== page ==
Transitional Federal Government launched a security crackdown in
April to disarm Mogadishu, but efforts to confiscate weapons have
yet to bring peace or stability to the ravaged African nation.
Known as one of the most heavily armed cities in the world, Mogadishu
has seen sporadic violence erupt between Islamic militants and
government forces since the Islamic Courts Union was driven out
of power in December 2006.
years, weapons have been readily available throughout the city
thanks to a flourishing illegal arms market that thrived in spite
of a long-standing U.N. arms embargo.
"The problem was people could go and buy weapons at that
market and sell them to whomever -- anybody with money could buy
them," said Idd Mohamed, Somalia's deputy permanent representative
to the United Nations.
According to Mohamed, the fledgling national government, with
support from Ethiopian forces, is in the process of successfully
disarming the capital. He described a threefold approach comprising
tighter border security, confiscation drives and the closure of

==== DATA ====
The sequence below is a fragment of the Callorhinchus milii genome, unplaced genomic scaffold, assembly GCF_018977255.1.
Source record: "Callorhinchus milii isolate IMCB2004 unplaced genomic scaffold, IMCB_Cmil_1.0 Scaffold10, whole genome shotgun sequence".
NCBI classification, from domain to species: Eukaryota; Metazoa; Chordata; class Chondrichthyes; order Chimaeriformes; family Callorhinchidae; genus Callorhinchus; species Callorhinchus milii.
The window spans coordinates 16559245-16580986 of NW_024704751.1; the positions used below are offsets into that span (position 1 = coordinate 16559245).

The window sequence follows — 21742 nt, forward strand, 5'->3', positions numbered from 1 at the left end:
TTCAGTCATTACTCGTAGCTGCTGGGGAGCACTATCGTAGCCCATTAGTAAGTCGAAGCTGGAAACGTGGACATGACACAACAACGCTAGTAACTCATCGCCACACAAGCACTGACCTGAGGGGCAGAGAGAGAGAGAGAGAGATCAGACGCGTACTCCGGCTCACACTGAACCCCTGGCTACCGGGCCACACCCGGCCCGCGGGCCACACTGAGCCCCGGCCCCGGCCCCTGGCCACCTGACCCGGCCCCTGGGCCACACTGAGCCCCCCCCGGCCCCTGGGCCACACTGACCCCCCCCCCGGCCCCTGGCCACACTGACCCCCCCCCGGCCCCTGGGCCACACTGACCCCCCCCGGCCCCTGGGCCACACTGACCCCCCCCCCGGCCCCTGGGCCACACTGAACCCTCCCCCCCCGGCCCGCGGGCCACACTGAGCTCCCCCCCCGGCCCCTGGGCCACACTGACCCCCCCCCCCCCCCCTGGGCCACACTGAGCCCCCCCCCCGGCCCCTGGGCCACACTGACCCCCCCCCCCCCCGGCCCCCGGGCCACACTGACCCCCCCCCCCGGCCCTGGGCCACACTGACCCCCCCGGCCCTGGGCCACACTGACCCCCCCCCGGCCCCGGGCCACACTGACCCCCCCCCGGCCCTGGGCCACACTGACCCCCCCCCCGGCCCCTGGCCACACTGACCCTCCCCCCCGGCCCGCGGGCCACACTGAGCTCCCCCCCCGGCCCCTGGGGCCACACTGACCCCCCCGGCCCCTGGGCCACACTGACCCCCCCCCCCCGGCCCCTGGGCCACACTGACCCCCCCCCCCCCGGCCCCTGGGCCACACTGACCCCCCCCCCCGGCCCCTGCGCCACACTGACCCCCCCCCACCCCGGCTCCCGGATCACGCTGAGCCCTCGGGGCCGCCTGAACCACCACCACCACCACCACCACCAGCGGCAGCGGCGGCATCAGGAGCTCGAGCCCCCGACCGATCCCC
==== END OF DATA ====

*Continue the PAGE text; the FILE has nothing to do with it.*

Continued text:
Irtogte, Mogadishu's main arms market.
But David Shinn, an adjunct professor at George Washington University's
Elliot School of International Affairs and former U.S. ambassador
to Ethiopia and Burkina Faso, called the TFG's plan a "fantasy."
He pointed to similar attempts -- and subsequent failures -- by
the United States in 1993.
"The US would block off the equivalent of a square block
to prevent anyone from coming or going, knock down doors and confiscate
a hundred or so weapons, but everyone knew that there were thousands
of weapons in that area alone," said Shinn, who coordinated
the State Department's Somalia policy during that intervention.
Mohamed contends the new government is using a combination of
methods, such as communication with traditional leaders to show
them the dangers of having weapons in the hands of civilians,
along with forcibly removing weapons.
Shinn said Somalis will find ways around these efforts.
"People wrap [weapons] in plastic bags and bury them in
the sand. The whole idea of disarming hand-carried weapons is
ridiculous," Shinn said.
Other analysts have said that the weapons program, combined with
other hard-line policies from Mogadishu, could end up alienating